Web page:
This Sunday, Muni’s all door boarding policy officially starts. Muni will have more inspectors to check for those who don’t pay, increasing from 42 to 52 officers. With 30% of Muni’s time spent boarding passengers, boarding through any door on buses could save the agency as much as $76m per year by speeding up average service by 1mph.
That was fast! On August 4 (Thursday), SFMTA is reconfiguring McAllister and Seventh Street North to two-way, in order to make the inbound 5-Fulton more direct, removing the current detour via Hyde Street. Assuming overhead wire testing is successful, the new, faster route for the 5 will begin after overhead wire testing is completed. This is an easy fix that we have recommended for a while, and that was endorsed by the SF Transit Effectiveness Project.
An independent arbitrator has ruled that the contract agreed to by the SFMTA and the TWU Local 250A leadership, but rejected by the membership, must stand. There have been some veiled threats of a strike or shutdown as a result, but so far no explicit action.
An arbitrator will now decide what the contract terms will be between the SFMTA and the Transport Workers Union Local 250A (transit operators), now that the TWU membership has rejected the proposed memorandum of understanding arrived at last week with the SFMTA. The SF Appeal and SF Weekly also have coverage.
We look forward to hearing the arbitrator’s decision. Under Prop G, the arbitrator must consider the impact of any decisions on the quality of service – a provision the union has bitterly fought. In addition to cost savings, the proposed contract contained provisions that should help service, specifically the option to add part-time operators to cover rush hour service; we shall see if the arbitrator agrees that these provisions are needed for more reliable transportation in SF.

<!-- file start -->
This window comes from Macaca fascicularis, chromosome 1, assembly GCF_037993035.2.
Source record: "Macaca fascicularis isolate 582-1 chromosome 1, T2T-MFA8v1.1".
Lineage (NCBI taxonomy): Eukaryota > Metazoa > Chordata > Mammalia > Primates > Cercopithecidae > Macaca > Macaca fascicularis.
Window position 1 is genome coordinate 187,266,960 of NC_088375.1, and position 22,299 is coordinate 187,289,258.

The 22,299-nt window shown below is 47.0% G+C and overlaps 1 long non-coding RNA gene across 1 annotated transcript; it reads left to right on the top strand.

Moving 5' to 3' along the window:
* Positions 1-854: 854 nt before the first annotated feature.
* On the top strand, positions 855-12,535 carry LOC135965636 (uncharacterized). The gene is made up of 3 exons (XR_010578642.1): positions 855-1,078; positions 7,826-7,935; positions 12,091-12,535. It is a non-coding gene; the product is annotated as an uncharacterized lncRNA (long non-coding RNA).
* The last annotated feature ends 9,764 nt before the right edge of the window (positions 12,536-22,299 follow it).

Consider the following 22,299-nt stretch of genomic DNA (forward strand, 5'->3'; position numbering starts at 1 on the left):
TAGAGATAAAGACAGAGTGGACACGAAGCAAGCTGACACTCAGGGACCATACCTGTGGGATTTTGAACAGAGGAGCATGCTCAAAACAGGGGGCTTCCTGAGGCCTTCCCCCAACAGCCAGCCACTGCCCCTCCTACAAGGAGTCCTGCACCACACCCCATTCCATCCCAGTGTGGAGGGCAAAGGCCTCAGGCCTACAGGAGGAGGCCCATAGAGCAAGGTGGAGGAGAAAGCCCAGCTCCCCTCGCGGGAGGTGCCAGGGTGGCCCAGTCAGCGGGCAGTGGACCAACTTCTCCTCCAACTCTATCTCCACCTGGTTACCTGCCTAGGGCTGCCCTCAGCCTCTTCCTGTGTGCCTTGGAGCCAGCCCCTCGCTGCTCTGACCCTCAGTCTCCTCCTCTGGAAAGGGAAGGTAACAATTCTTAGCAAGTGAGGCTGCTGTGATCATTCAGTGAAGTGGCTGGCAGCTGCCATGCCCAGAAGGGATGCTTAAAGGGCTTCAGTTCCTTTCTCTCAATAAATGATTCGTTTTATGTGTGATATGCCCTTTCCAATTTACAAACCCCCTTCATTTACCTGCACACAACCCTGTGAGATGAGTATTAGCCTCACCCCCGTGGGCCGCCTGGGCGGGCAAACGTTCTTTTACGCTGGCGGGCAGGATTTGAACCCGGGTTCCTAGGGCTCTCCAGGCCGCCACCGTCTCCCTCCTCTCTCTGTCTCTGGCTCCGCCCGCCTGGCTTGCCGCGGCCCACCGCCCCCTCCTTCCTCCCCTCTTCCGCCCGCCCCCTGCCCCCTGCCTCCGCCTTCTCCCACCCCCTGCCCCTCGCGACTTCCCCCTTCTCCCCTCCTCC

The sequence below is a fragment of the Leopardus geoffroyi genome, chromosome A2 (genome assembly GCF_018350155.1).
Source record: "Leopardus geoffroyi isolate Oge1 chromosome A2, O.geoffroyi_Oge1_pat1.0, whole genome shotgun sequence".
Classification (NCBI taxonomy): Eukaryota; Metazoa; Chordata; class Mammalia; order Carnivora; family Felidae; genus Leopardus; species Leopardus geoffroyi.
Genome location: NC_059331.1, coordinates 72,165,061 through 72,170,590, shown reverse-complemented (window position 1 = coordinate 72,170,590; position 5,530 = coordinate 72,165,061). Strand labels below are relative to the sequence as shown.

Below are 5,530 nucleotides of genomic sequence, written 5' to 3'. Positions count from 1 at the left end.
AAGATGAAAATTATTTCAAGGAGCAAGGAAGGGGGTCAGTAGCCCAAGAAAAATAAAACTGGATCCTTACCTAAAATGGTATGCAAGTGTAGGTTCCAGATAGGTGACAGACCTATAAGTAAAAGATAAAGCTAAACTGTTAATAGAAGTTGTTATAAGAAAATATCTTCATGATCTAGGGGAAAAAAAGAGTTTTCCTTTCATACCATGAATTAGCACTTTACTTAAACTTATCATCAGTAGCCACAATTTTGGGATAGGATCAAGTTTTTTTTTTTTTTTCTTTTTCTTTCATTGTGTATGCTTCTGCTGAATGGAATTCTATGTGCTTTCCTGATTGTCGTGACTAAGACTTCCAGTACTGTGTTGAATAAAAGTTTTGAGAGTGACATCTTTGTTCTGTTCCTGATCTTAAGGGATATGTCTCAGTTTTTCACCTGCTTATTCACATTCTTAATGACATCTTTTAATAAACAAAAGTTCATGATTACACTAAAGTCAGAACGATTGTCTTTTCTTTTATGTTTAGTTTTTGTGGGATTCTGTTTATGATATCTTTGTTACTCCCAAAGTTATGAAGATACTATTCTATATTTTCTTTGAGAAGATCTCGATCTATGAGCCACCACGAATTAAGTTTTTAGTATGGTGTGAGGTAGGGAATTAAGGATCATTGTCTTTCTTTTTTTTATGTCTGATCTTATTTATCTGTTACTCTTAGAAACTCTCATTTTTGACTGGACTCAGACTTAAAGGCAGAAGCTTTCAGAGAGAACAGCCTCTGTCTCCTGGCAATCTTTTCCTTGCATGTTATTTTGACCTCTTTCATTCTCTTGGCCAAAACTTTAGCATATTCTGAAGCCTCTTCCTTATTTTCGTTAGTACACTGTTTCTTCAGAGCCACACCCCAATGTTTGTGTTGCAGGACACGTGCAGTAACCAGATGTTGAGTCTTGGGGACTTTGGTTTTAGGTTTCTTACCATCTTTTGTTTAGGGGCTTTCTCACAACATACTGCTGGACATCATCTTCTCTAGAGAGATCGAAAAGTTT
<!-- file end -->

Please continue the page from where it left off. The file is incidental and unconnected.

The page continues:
After years of community involvement, the SFMTA is about to review proposed changes to the street design for Masonic Avenue. This would create a boulevard-style street with zero parking, raised cycle tracks, and bus bulb-outs at major intersections, and also would reduce the current six and seven lanes of traffic to four from Geary all the way to Fell. (See pdf, beginning at page 41.)
This design looks beautiful in the slides, but as with the equally “beautiful” Octavia Boulevard, there are some major concerns. In particular, the reduction in street capacity is almost certain to cause congestion during peak hours, as is the case now with Octavia and Divisadero. Will this mean big delays for the 43-Masonic, which uses this corridor? The proposal does not include any discussion of the likely impact to traffic or transit speed, particularly at peak hours when ridership is highest and during the hours that left turns are allowed.
If you have thoughts about the proposal, please attend the hearing at City Hall, Room 416, on Friday, May 13, at 10 am. Unfortunately the SFMTA has again chosen to hold the meeting during regular business hours, when many commuters cannot attend – so you can also submit your comments to the project manager or the Board secretary.